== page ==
John Wick

To simply read a synopsis of the plot of John Wick, there’s not much to get excited about.

A man loses his wife to a disease, and her final gift to him is a cute little puppy. Russian gangsters break into his house and steal his car and, in the process, kill his dog. He then seeks to kill anyone he has to, which is a lot of people, to enact revenge for his puppy. It’s odd, pretty simple, seemingly difficult to relate to, yet is given tremendous life and interest on screen. John Wick somehow finds a unique balance of drama, action, and even humor that makes it reminiscent of classic action movies in the vein of Die Hard.

I’m not quite sure what separates these fantastically fun action films from the awful schlock that dominates Netflix, but balance initially seems to come pretty close to describing my personal reaction. John Wick does a great job at overselling the things that a viewer likes to indulge in onscreen, yet doesn’t beat him/her over the head with melodrama. It also creates a unique, exciting world of assassins that is uncommonly creative for a film like this one. It’s quite easy to see why the film is so popular. It strikes a chord with both the film fan, who is aware of the historical context in which the film exists, and it also remains low brow enough for any fan of pure action films to enjoy immensely. The acting, while dry, is also better than average, especially on the part of Michael Nyqvist who plays the film’s antagonist. In fact, all of the acting across the board, Keanu Reeves included, is considerably better than most typical shoot ’em ups. Reeves plays the title character quiet, serious, and calculated, which serves the movie well. He also doesn’t speak much, a good choice for the character as well as Reeves’ sensibilities.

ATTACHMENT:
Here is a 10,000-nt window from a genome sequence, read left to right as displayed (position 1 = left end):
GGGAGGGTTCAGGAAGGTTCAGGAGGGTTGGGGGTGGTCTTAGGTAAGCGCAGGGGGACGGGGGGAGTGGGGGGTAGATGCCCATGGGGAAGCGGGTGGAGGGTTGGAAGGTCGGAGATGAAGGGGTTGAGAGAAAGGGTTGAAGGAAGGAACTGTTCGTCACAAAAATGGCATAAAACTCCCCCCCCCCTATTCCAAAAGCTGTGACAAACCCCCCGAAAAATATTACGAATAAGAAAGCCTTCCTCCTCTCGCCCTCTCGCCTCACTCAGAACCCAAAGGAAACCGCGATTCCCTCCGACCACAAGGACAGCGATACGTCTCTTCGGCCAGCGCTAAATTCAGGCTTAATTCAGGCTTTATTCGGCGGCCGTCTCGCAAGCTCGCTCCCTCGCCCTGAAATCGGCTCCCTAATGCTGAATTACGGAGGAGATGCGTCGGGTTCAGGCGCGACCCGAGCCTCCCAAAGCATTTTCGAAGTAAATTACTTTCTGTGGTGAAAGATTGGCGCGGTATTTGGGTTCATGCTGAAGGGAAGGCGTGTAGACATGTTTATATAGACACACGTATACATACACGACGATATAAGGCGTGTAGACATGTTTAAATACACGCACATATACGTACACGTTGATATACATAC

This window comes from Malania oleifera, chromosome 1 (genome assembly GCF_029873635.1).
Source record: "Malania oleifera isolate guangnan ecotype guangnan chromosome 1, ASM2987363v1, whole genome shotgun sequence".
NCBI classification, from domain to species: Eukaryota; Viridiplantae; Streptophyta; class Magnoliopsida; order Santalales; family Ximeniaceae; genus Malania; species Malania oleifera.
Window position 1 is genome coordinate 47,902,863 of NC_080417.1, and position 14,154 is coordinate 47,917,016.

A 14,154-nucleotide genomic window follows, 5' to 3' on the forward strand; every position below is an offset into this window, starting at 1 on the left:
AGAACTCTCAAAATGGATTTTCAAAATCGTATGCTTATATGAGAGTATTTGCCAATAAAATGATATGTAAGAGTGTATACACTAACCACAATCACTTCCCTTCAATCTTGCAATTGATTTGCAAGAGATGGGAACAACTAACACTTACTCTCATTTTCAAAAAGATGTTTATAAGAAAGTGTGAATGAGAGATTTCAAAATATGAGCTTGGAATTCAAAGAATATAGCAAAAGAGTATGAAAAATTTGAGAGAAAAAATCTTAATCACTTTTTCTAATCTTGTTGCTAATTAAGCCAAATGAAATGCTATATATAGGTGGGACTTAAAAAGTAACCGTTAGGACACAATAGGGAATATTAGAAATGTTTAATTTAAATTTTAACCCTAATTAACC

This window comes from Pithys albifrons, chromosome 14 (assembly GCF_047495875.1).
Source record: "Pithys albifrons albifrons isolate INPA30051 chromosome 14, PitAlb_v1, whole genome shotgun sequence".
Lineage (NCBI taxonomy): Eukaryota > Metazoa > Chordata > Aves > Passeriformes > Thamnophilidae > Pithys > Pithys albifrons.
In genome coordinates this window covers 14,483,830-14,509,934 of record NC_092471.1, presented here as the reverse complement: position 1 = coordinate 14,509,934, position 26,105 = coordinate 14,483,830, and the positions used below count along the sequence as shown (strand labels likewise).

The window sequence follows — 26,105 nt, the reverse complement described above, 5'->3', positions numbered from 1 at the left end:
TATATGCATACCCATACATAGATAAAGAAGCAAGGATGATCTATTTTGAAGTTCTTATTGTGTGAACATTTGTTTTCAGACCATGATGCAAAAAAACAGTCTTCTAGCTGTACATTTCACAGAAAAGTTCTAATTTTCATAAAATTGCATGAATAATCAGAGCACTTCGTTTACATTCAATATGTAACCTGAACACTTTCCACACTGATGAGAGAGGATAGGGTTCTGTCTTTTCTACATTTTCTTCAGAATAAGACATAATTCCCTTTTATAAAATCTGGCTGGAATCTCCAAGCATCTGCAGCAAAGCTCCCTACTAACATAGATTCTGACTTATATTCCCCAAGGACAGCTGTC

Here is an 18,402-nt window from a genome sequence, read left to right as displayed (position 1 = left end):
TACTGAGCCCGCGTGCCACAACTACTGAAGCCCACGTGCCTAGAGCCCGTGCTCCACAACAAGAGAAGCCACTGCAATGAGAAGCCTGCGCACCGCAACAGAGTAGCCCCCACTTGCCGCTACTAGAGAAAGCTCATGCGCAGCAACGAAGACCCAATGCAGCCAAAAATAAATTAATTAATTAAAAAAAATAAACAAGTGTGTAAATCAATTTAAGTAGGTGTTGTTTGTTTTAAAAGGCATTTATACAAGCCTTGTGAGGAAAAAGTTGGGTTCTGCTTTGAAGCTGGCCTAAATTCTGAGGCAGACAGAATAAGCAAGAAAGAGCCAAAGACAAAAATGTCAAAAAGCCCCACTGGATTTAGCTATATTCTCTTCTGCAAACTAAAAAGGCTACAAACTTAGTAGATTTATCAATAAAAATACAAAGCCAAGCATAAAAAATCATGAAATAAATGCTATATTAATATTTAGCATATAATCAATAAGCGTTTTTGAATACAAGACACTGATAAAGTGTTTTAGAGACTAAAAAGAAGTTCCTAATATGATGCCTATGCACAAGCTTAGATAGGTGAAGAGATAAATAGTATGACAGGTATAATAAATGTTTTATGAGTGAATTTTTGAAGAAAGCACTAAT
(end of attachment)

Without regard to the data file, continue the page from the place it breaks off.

One of the more fascinating aspects of the film that seems to work, in my opinion, is that the emotional drive of the main character centers, for the most part, on a puppy. The puppy certainly represents the last vestige of Wick’s late wife and his ability to cope with the loss, but that little dog is so cute it is truly painful when it is taken away. Perhaps the genius of John Wick is taking something somewhat ludicrous, which is how I would categorize shooting 80 some odd people in the face because one of them killed my dog, and making it not only believable, and justified, but completely emotionally engaging. What was laughable on paper is anything but laughable on screen.

No doubt the best thing about John Wick is the elaborate action sequences. The choreography, camera movement, and editing is not so unique that it draws attention to itself, but serves as a standard for this type of film. It’s easy to imagine you’re watching a Bourne film with a rebellious streak when these scenes play out. Overall, it’s quite refreshing to see Keanu Reeves in a great film. I also secretly hope that this begins an all new film franchise akin to the James Bond films as we see John Wick being sucked back into the life he thought he’d left.

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